A former Razorback and one of the best young recruiters in the nation, TJ Cleveland returned to the University of Arkansas in 2011 and is entering his seventh year as an assistant coach in 2017-18.
A 15-year coaching and staff veteran since his playing days at Arkansas, Cleveland’s career path back to Fayetteville mirrors that of his mentor, Mike Anderson.
A player for the Razorbacks from 1998-2002, Cleveland joined Anderson’s staff at the University of Alabama-Birmingham upon graduation as a video coordinator, and was named an assistant coach prior to the 2005-06 season. Cleveland joined his former coach at Missouri for the 2006-07 season and in five seasons with the Tigers, became known as a tireless worker and recruiter as well as one of the up-and-coming young coaches in the college game.
Following his third season with Missouri, Cleveland was asked to participate and was featured at Nike’s Top Up & Coming Assistants Villa 7 Consortium. He has since been featured at Villa 7 five times.
Cleveland’s efforts with the Arkansas backcourt were visible immediately, as the Razorbacks improved their turnover margin by 200-percent, which moved them from 101st in the nation to 19th in a single season. In four of the last five years, Arkansas has led the SEC in both turnover margin and steals, statistical categories that are synonymous with Anderson’s “The Fastest 40 Minutes in Basketball.”
His relentless work on the recruiting trail has helped land a top 25 class in 2017, featuring four of the top five players in the state of Arkansas, including three of those coming to Fayetteville as four-star prospects by ESPN.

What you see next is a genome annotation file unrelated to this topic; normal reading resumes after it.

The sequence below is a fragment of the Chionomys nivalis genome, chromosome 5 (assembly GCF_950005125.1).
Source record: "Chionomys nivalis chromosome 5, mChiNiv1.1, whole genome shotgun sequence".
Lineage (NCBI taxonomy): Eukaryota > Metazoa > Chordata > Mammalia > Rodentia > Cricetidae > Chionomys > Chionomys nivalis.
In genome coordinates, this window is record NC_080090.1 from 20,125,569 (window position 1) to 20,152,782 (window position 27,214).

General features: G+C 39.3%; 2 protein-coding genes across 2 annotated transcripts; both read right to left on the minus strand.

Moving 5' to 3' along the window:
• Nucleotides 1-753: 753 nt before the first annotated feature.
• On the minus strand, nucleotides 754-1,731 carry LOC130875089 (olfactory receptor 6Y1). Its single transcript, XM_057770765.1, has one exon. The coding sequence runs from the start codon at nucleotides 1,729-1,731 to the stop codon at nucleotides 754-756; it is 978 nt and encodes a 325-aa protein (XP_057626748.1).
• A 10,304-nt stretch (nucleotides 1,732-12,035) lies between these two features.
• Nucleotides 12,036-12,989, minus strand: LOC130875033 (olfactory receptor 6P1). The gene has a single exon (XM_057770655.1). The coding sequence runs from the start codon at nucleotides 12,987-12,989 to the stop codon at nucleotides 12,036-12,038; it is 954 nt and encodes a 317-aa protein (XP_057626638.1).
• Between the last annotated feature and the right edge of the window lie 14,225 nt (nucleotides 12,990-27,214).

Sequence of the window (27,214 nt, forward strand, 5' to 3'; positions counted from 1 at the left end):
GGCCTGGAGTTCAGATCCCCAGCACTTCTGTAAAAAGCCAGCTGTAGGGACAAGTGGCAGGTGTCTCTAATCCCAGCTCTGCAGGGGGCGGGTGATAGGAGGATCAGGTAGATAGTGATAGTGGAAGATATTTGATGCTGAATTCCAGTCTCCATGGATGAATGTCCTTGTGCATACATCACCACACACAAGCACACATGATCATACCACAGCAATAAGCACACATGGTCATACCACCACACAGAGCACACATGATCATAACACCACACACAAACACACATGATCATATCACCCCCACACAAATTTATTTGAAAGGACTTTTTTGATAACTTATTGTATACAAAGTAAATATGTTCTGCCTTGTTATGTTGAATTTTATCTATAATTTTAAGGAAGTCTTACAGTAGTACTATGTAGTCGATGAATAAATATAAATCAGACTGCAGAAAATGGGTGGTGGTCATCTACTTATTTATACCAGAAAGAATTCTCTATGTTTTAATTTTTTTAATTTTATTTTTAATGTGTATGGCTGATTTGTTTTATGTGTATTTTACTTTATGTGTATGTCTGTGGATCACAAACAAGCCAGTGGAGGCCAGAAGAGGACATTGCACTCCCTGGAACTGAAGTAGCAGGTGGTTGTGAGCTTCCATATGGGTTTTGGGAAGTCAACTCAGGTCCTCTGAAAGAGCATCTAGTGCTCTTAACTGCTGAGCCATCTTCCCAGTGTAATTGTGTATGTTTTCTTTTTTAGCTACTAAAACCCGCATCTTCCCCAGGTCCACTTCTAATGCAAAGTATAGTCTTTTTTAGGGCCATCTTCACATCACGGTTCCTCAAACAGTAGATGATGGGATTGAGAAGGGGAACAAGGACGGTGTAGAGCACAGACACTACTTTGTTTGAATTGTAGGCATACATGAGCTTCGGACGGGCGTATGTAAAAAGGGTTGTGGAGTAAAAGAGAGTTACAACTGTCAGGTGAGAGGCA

Cleveland was also instrumental in the recruitment and development of Bobby Portis, as he became just the second Razorback in program history to be named the SEC Player of the Year by both the Associated Press and league head coaches in 2014-15. Portis was the first Razorback to surpass 1,000 points and 500 rebounds as a sophomore and went on to become the 12th player in program history to be selected in the first round of the NBA Draft, when he went 22nd overall to the Chicago Bulls.
The Arkansas coaching staff continued to bring Razorback basketball back to national relevance in 2016-17, leading the Razorbacks to a 26-10 record, a spot in the SEC Tournament Championship game and on the brink of knocking off the eventual National Champion North Carolina Tar Heels with the Sweet 16 on the line.
The Razorbacks posted the seventh most wins in program history last season, as the coaching staff led the squad to 12 SEC wins for the fifth time in school history and captured six conference road victories, tying the 1994 championship team and the 2015 NCAA Tournament squad for the most in the SEC era. The Razorbacks ended the season 8-3 in their last 11 SEC road contests, the best stretch since the end of the 1993-94 and beginning of the 1994-95 seasons. Arkansas used its second best free throw percentage in school history (.761) to post a 4-0 record in games decided by one possession and a perfect 24-0 mark when leading with two minutes left in the contest.